Patton once set cash on fire after learning his men weren't being given free coffee
Photo: National Archives and Records Administration
Gen. George S. Patton, Jr. was known for his courage and skill on the battlefield in world War II, but he was nearly as well known for his colorful character. He carried ivory-handled pistols, designed his own sword, and once burned a crate of Red Cross cash after he was offered free coffee.
Patton was moving through Bastogne, Belgium in December 1944 with one of his drivers, Francis "Jeep" Sanza. Patton spotted a Red Cross canteen truck and told Sanza to pull over.
The men got out of the Jeep and went to order food. Sanza got two crullers and a coffee, for which he was charged 10 Francs. The Red Cross worker then told Patton that he could have his snack for free. The general became angry that the Red Cross would give him special treatment but still charge his men. He demanded the woman show him the money the Red Cross had collected.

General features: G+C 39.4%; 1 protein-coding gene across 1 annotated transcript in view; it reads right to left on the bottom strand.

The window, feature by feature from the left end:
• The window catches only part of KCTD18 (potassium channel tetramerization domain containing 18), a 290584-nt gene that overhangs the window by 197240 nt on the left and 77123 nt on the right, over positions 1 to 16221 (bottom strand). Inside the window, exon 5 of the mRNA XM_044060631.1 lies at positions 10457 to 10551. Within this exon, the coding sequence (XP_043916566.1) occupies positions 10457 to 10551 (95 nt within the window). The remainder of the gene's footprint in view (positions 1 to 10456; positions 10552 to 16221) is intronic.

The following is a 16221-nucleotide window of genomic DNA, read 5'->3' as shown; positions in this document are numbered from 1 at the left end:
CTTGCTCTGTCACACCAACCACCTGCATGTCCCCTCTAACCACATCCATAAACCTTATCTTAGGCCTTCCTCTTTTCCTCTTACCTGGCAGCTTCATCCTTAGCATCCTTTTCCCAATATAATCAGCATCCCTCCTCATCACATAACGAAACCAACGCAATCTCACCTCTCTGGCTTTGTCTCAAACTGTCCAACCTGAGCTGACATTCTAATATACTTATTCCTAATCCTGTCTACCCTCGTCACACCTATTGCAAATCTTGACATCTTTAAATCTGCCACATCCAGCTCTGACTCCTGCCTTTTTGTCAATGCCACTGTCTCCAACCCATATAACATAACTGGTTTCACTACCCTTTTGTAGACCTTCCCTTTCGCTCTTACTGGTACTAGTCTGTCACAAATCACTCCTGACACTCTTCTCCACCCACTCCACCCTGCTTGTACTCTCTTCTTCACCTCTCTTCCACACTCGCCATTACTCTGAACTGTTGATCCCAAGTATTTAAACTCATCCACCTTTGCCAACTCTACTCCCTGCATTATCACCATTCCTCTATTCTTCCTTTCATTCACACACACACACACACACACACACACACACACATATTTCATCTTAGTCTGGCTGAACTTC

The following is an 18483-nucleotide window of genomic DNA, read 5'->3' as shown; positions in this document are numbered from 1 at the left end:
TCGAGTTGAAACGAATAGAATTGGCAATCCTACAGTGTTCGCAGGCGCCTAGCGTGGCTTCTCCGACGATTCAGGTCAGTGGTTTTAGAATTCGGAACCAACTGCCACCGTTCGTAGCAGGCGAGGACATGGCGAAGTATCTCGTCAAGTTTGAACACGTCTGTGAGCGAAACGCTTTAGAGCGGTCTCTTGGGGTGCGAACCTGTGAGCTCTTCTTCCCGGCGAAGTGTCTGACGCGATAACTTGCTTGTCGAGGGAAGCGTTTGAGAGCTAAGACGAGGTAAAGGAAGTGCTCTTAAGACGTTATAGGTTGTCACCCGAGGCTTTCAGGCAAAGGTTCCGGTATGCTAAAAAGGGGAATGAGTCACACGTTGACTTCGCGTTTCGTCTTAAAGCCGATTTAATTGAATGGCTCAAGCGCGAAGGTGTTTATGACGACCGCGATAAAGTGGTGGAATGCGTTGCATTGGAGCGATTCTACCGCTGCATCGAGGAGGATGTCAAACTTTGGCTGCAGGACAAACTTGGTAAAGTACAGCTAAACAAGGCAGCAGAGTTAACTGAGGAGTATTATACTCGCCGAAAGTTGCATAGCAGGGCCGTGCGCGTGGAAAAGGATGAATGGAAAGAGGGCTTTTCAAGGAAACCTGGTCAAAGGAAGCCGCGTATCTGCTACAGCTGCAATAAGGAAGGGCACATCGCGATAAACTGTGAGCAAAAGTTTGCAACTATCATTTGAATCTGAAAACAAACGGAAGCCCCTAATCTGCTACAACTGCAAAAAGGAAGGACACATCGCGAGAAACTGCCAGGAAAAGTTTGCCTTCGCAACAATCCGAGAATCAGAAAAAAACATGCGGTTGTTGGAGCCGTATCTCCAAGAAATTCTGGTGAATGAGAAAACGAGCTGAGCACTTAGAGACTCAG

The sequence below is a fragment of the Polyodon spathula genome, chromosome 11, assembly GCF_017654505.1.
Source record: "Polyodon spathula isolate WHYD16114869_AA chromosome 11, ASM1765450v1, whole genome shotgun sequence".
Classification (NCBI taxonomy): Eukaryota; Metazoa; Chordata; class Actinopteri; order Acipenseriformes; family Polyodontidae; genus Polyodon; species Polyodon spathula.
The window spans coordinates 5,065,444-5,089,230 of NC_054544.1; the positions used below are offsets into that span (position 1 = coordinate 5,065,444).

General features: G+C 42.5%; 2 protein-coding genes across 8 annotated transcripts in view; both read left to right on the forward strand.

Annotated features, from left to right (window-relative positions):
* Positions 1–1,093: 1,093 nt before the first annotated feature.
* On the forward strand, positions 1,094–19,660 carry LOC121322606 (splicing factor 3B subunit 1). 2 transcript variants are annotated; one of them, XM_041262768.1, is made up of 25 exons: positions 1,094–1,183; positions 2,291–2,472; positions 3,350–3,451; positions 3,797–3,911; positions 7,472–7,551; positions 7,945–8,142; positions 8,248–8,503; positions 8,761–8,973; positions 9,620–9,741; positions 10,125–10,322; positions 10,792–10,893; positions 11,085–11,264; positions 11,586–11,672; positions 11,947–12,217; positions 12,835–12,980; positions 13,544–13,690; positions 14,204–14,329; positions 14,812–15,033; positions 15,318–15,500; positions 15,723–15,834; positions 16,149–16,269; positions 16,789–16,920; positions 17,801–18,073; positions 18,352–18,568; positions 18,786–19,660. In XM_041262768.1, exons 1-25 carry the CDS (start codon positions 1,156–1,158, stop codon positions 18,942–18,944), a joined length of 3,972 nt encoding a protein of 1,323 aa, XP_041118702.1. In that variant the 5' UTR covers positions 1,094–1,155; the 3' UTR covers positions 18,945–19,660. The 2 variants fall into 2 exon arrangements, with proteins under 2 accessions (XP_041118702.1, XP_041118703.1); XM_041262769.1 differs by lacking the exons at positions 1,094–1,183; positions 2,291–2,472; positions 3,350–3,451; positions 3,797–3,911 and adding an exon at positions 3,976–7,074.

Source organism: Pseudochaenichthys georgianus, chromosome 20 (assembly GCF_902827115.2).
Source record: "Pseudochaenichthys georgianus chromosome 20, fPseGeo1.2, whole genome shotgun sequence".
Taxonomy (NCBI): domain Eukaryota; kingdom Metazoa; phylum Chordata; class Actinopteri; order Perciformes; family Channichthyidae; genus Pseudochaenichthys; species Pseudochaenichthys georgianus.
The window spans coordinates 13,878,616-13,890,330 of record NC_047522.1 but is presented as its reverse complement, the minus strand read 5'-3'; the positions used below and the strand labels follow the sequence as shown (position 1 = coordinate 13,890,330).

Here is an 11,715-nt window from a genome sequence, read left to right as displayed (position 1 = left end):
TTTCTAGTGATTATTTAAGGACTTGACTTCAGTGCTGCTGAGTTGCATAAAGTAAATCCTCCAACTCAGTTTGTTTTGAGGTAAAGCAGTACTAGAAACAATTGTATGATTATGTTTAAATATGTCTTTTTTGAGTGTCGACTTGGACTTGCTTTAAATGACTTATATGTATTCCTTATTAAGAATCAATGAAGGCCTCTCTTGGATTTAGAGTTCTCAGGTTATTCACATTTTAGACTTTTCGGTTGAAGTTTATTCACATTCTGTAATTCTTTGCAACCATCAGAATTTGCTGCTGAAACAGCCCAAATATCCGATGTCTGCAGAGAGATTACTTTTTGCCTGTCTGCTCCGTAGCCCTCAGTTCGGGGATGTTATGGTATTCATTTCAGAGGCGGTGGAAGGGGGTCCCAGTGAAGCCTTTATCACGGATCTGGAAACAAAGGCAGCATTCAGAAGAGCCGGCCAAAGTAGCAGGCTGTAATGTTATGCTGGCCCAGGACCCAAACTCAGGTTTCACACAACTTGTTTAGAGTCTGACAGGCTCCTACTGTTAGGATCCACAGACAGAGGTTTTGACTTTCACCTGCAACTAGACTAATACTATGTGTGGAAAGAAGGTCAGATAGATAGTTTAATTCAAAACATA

Sanza described what happened next in an interview with the Napa Valley Register:
"So she takes out this orange crate filled with money, puts it down on the ground. He took out a lighter, lit one bill, let it burn and then ignited the whole box. Then he took a shovel from the Jeep and buried the ashes."
Patton seems to have escaped punishment for his outburst, likely because his forces broke through German lines in Bastogne at the end of the same month. His success allowed 101st Airborne Division paratroopers under German siege to escape and pushed the German forces across of the Rhine River.